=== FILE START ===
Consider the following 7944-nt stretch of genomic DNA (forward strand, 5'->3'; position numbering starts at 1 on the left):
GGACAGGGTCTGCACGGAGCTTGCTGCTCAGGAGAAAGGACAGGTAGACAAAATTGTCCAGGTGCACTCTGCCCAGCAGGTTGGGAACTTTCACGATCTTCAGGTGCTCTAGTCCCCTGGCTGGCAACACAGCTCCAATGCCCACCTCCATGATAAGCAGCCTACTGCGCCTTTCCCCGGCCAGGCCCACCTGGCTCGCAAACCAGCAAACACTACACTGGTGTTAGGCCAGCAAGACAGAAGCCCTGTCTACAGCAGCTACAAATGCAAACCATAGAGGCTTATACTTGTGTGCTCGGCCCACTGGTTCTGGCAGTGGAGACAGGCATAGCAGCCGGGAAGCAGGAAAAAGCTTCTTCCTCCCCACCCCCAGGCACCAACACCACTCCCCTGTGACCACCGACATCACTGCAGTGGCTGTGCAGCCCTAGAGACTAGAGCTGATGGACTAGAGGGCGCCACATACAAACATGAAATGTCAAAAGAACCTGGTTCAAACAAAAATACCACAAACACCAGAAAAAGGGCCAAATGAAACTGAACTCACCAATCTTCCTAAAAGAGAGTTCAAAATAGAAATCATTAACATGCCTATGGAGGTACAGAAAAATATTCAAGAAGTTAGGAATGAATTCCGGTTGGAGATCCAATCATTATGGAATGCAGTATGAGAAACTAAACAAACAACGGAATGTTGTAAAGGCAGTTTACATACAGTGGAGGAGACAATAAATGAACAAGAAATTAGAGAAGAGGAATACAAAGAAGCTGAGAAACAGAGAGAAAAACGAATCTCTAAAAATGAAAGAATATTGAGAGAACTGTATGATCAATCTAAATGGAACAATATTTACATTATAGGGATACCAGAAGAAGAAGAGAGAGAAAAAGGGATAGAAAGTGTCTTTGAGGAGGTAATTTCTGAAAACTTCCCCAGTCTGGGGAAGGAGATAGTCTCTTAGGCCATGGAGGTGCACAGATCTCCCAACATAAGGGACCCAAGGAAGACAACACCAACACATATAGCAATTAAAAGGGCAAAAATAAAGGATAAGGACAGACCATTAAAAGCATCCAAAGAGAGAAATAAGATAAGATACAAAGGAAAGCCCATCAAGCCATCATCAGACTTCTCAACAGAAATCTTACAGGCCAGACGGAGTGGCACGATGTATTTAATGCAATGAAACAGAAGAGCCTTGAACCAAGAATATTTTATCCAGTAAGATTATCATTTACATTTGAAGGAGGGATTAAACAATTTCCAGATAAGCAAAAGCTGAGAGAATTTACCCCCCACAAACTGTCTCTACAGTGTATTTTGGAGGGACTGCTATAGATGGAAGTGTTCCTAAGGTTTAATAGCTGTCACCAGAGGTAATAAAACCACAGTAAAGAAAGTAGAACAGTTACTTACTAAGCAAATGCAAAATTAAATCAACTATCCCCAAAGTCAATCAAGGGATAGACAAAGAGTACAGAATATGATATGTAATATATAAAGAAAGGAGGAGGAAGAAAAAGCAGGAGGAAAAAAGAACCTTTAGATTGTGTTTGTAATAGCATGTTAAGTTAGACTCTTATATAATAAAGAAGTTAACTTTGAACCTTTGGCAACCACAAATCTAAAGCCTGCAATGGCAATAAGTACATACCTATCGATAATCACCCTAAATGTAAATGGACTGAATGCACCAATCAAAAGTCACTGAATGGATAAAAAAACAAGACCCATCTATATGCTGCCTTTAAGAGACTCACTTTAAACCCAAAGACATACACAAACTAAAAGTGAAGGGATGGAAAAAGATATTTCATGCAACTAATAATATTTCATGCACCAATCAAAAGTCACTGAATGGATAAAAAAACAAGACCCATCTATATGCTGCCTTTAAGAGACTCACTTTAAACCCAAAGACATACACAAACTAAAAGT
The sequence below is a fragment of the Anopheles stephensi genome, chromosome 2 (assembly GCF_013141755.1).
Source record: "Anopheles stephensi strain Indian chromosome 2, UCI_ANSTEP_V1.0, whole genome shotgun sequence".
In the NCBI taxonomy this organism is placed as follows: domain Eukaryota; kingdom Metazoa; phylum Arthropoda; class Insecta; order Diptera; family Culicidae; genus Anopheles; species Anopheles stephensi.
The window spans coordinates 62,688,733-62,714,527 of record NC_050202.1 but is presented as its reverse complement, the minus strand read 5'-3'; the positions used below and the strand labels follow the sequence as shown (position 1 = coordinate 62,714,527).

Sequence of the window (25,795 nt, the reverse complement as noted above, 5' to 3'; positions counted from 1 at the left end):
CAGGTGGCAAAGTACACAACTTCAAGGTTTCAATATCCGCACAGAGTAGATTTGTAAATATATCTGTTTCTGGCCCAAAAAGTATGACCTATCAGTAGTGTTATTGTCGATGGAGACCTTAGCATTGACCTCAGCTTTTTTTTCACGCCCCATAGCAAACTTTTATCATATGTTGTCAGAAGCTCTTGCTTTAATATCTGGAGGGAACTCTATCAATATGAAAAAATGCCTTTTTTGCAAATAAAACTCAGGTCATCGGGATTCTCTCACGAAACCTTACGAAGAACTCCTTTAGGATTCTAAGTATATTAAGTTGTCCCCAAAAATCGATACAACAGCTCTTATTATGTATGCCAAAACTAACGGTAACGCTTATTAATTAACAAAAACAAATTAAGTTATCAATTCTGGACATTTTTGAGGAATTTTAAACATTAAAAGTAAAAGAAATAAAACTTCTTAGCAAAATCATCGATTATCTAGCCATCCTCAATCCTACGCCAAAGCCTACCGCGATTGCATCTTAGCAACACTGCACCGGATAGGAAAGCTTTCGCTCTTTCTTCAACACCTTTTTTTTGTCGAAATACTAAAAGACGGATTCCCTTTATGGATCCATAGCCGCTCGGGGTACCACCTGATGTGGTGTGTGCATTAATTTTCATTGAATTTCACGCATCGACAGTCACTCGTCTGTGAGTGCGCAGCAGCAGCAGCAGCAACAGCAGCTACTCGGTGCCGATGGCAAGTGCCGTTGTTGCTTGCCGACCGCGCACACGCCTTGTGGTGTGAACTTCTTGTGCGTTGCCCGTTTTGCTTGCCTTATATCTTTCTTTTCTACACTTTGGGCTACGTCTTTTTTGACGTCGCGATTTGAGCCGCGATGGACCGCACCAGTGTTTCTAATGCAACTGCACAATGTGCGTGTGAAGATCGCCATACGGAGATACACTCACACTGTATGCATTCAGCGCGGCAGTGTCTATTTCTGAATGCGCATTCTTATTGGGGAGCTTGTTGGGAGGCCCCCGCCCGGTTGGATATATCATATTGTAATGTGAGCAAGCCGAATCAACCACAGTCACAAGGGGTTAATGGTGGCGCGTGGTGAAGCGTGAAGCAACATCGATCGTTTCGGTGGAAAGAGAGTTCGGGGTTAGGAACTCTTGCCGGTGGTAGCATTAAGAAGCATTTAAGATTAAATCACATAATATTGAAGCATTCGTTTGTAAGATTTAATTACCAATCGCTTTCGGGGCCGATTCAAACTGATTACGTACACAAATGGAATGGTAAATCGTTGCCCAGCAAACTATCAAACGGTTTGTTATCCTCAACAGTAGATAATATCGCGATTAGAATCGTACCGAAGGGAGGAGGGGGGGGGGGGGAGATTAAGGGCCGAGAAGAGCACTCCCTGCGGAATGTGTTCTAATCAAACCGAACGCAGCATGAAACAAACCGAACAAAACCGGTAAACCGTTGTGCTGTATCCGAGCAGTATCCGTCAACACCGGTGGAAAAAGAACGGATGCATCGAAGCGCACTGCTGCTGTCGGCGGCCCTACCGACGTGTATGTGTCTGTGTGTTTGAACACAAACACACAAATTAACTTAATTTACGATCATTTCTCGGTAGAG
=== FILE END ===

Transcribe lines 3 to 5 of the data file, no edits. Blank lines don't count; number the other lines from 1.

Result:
The sequence below is a fragment of the Anopheles stephensi genome, chromosome 2 (assembly GCF_013141755.1).
Source record: "Anopheles stephensi strain Indian chromosome 2, UCI_ANSTEP_V1.0, whole genome shotgun sequence".
In the NCBI taxonomy this organism is placed as follows: domain Eukaryota; kingdom Metazoa; phylum Arthropoda; class Insecta; order Diptera; family Culicidae; genus Anopheles; species Anopheles stephensi.